Those of us who experienced life before a smoking ban remember it well. A night out on the town left you with more than an empty wallet and high spirits; it also left you with a stench so potent it permeated hair and clothing and often necessitated jumping in the shower before hitting the hay. Even if you never lit up, smoke-filled bars and restaurants were enough to leave a lasting impression on your clothes, something you could smell days after your jeans had been dumped into the dirty laundry hamper.
Gut reaction then told me what we all know now—secondhand smoke and its lingering scent are composed of some dangerous stuff. But although the dangers of secondhand smoke are well-documented, it wasn’t until recently that the leftover toxic brew swirling around in the fabric of my jeans was given a name—thirdhand smoke.
Once, Twice, Three Times a Toxin
A study published in the January 2009 issue of Pediatrics coined the term “thirdhand smoke,” which the researchers describe as “residual tobacco smoke contamination that remains after the cigarette is extinguished.” Although many media outlets reported it as a “new” cigarette hazard, the research didn’t actually find a new source of exposure. Instead, the objective of their study was to determine the beliefs of smokers and nonsmokers regarding thirdhand smoke and their children, and correlate this with household smoking bans.
Not surprisingly, the researchers found that the majority of both nonsmokers and smokers agreed that secondhand smoke harms children’s health. However, only 65 percent of nonsmokers and 43 percent of smokers thought that thirdhand smoke harms kids. Perhaps most importantly, beliefs about thirdhand smoke predicted whether there was a strict home smoking ban. If you believe that the residues aren’t a problem, you’re more likely to light up in the house.
But what are the risks of the particulate matter, dust, and chemicals left over after the smoke has cleared? Although this study didn’t address that fundamental question, others have.
Where There’s Smoke, There’s Trouble
A 2004 study published in Tobacco Control found that dust and surfaces in smoker’s homes are contaminated with environmental tobacco smoke (ETS) residue and that children are exposed to these contaminants. By comparing cotinine levels (a nicotine metabolite) in infant urine, the researchers found that infants of smokers are at risk of exposure to ETS through dust, surfaces, and air—even when no smoke is present. Although smoking away from the infant and outside lessens the amount of ETS exposure, it doesn’t completely protect a smoker’s home from contamination.
Other research has found that tobacco toxins persist well beyond the time of active smoking. Though most of us think the smoke is the problem, tobacco toxins can turn into particulate matter that drifts into carpets, upholstery, clothing, hair, and dust. And the smell that is immediately recognizable when entering a smoker’s car or home is due to toxic compounds “off gassing” into the air.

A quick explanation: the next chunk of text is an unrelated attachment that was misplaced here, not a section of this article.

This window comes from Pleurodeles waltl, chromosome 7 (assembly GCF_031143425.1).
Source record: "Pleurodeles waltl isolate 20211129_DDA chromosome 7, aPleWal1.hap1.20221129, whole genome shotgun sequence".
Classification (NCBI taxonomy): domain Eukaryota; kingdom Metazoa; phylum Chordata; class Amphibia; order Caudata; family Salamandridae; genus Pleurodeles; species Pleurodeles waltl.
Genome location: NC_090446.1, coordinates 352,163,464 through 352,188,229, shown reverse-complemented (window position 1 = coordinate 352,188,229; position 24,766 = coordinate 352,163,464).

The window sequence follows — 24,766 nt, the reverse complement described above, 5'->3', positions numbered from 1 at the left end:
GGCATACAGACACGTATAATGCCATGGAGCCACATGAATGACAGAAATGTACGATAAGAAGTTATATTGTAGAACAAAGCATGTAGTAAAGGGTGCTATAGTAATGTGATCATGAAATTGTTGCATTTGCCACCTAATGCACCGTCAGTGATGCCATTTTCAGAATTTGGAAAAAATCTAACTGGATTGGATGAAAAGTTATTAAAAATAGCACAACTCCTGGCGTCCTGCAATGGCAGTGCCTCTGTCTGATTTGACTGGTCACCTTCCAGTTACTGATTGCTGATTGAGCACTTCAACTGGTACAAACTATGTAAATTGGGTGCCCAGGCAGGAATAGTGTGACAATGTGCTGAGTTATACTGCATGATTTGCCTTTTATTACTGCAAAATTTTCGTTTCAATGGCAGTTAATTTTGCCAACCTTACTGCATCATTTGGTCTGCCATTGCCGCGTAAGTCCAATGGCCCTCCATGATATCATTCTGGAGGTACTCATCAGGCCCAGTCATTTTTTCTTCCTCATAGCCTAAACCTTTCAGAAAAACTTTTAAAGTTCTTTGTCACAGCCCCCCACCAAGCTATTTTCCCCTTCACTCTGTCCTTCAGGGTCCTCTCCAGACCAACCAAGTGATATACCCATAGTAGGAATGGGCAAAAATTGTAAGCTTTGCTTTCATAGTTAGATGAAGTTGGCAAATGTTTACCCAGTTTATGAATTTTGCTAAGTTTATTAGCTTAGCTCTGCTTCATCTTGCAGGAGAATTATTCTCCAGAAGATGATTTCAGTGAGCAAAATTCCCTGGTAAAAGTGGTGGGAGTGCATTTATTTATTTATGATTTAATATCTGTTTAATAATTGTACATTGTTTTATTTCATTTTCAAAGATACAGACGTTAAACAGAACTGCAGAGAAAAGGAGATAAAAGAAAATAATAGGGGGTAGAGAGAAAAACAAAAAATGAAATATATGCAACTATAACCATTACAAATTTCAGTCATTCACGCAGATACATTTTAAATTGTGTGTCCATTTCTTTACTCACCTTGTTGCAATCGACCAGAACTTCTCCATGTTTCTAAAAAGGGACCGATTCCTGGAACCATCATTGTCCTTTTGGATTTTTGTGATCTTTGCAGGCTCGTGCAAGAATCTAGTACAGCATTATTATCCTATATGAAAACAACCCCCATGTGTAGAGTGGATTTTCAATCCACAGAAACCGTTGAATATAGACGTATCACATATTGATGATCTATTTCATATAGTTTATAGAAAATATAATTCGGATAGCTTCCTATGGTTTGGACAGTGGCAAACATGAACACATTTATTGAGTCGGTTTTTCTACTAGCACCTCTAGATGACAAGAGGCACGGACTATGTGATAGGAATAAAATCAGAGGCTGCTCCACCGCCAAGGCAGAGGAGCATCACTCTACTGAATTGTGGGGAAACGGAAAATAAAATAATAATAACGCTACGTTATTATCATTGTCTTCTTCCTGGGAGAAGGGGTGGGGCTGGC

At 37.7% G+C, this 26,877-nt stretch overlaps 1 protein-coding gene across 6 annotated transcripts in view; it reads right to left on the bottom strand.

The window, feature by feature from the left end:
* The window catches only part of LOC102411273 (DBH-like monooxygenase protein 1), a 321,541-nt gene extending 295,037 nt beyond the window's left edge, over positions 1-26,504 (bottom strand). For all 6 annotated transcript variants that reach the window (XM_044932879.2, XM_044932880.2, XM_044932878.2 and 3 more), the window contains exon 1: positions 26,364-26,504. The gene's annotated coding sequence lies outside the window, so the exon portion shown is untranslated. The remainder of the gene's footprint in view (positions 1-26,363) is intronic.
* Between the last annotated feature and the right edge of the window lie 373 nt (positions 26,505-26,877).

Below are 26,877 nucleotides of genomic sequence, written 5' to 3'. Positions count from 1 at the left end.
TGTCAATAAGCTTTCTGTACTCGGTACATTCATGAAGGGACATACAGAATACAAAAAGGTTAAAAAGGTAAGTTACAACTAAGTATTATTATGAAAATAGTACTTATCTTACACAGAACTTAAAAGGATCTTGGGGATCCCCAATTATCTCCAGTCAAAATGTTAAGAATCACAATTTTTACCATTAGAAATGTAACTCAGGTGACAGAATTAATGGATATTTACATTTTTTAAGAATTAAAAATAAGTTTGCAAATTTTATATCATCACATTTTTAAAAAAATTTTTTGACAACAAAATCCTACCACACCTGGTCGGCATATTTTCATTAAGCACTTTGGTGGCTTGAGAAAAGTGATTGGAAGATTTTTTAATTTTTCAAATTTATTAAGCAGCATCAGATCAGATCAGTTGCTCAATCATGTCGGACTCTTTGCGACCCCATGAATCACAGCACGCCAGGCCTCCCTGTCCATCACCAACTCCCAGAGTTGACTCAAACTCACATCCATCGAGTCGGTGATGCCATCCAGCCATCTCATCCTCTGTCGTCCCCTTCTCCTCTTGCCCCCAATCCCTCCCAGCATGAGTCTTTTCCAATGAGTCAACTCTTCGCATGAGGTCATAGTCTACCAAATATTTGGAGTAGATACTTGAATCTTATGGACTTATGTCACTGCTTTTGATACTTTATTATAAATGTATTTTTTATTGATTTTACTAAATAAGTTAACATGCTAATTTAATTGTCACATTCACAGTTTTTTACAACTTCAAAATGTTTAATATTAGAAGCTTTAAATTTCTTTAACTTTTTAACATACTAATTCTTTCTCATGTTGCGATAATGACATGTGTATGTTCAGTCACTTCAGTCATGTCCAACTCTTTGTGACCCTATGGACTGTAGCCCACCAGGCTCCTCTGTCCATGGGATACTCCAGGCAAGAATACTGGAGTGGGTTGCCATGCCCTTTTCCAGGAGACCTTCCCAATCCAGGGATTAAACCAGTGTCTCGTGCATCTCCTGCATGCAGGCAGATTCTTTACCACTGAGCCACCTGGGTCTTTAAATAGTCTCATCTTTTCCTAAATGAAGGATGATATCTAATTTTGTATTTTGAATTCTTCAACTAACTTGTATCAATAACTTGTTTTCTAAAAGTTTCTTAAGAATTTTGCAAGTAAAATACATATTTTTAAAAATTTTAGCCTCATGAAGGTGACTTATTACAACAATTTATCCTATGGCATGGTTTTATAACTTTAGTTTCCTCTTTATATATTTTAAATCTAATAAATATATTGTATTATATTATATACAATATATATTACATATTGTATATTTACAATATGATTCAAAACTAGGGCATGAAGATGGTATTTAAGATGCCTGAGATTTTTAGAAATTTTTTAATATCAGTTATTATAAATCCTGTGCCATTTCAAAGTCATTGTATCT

Children, because of their small size and penchant for hanging out on the floor and putting things into their mouths, are particularly susceptible to ingestion and inhalation of these lingering chemicals. (Pets are also susceptible to the ill effects of ETS.) When parents don’t have a strict no-smoking-indoors rule, they may still unwittingly expose their kids to the carcinogens, heavy metals, and toxins present in ETS.
The significance of the Pediatrics study, besides coming up with a catchy phrase, was to show that not knowing about this thirdhand smoke could have serious consequences.
We Can’t Just Wave Away the Chemicals
Although there aren’t studies directly linking thirdhand smoke to disease, the health consequences of exposure to the chemicals found in secondhand smoke are numerous. In 2006, the Surgeon General issued a report stating that there is no safe level of secondhand smoke exposure; it has been linked to heart disease, sudden infant death syndrome, lung cancer, decline in cognitive function, and can exacerbate conditions like asthma, wheezing, and respiratory infections and conditions.
Because the smoke contains numerous toxins and carcinogens, thirdhand smoke is likely to contain some, if not all, of the same stuff. Also, many people feel that wafting away smoke prevents exposure. But according to the Office of the Surgeon General, opening a window, sitting in a separate area, or using ventilation or a fan can’t eliminate secondhand smoke exposure.
Although smokers may feel that their home is their last bastion where they can smoke indoors, parents who smoke may want to think twice about smoking in a confined space with their little ones.